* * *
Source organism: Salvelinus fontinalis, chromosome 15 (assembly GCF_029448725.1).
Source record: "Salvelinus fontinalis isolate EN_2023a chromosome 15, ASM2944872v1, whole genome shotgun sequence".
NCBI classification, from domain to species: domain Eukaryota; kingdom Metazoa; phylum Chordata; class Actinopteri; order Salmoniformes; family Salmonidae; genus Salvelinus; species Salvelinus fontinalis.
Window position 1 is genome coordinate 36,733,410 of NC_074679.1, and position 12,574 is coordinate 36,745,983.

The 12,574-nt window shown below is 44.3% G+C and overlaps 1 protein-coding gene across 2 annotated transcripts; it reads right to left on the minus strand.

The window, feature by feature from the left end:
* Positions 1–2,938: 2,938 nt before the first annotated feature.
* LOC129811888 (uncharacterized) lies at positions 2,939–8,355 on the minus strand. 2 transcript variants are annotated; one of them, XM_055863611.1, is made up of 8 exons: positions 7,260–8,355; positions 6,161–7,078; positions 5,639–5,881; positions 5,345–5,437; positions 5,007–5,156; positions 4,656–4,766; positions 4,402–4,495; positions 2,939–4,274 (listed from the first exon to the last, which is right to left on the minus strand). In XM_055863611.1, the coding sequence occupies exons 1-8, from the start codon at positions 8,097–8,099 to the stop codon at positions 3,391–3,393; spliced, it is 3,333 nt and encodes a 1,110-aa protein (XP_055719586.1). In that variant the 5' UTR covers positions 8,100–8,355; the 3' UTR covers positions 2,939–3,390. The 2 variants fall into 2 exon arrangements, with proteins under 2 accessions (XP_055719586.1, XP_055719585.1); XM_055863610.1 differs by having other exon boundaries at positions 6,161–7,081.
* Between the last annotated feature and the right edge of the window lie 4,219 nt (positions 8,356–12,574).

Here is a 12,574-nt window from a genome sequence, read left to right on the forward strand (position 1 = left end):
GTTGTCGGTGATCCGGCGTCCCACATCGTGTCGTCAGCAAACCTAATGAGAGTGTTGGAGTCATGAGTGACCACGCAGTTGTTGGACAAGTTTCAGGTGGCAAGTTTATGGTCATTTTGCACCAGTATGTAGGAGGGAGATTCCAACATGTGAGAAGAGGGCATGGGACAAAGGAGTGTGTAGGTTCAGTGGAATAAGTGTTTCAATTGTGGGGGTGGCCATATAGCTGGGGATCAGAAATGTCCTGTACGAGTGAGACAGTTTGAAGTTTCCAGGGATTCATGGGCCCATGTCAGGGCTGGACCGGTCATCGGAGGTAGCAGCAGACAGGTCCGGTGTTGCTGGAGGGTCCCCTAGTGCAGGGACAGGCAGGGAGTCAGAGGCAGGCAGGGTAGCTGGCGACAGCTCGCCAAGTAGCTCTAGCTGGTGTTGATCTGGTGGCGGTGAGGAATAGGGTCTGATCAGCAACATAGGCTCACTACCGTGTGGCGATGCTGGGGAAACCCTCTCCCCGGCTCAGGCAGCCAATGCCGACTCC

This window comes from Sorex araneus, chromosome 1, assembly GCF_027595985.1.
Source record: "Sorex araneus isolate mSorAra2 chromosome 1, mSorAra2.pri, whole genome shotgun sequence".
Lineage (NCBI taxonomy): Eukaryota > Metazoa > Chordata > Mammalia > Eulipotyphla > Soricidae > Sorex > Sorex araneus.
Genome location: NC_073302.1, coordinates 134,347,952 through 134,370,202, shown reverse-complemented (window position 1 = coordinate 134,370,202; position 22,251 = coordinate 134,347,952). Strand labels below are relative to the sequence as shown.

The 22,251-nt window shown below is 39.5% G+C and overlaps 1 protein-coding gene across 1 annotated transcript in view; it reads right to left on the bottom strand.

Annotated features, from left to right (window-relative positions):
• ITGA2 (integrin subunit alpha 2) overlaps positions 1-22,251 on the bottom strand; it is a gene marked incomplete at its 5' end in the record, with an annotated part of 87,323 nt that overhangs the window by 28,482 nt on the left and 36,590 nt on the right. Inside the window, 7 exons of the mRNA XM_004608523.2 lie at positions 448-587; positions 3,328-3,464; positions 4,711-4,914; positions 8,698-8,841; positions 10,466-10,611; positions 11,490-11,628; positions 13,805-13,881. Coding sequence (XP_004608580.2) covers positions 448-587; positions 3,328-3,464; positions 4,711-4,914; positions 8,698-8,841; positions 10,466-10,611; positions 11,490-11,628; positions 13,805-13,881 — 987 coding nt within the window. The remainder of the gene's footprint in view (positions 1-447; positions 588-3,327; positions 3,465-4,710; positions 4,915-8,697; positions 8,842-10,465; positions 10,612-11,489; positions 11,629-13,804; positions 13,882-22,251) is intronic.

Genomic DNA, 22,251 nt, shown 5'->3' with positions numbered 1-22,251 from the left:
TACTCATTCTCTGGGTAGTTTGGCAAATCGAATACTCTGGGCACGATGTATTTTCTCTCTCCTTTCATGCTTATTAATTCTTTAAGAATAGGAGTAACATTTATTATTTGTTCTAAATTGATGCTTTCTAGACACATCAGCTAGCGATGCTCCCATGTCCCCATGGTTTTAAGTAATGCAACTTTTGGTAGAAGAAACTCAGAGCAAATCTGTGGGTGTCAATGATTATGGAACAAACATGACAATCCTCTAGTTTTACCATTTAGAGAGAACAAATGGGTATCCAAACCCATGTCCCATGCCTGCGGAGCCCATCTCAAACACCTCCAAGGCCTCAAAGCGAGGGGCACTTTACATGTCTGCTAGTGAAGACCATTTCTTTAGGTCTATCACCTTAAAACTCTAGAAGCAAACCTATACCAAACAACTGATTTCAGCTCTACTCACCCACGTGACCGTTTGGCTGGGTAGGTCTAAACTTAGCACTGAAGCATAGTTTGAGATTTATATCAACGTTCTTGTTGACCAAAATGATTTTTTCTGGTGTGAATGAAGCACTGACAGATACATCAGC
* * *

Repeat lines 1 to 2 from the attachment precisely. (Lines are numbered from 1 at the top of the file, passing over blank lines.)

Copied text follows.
Source organism: Salvelinus fontinalis, chromosome 15 (assembly GCF_029448725.1).
Source record: "Salvelinus fontinalis isolate EN_2023a chromosome 15, ASM2944872v1, whole genome shotgun sequence".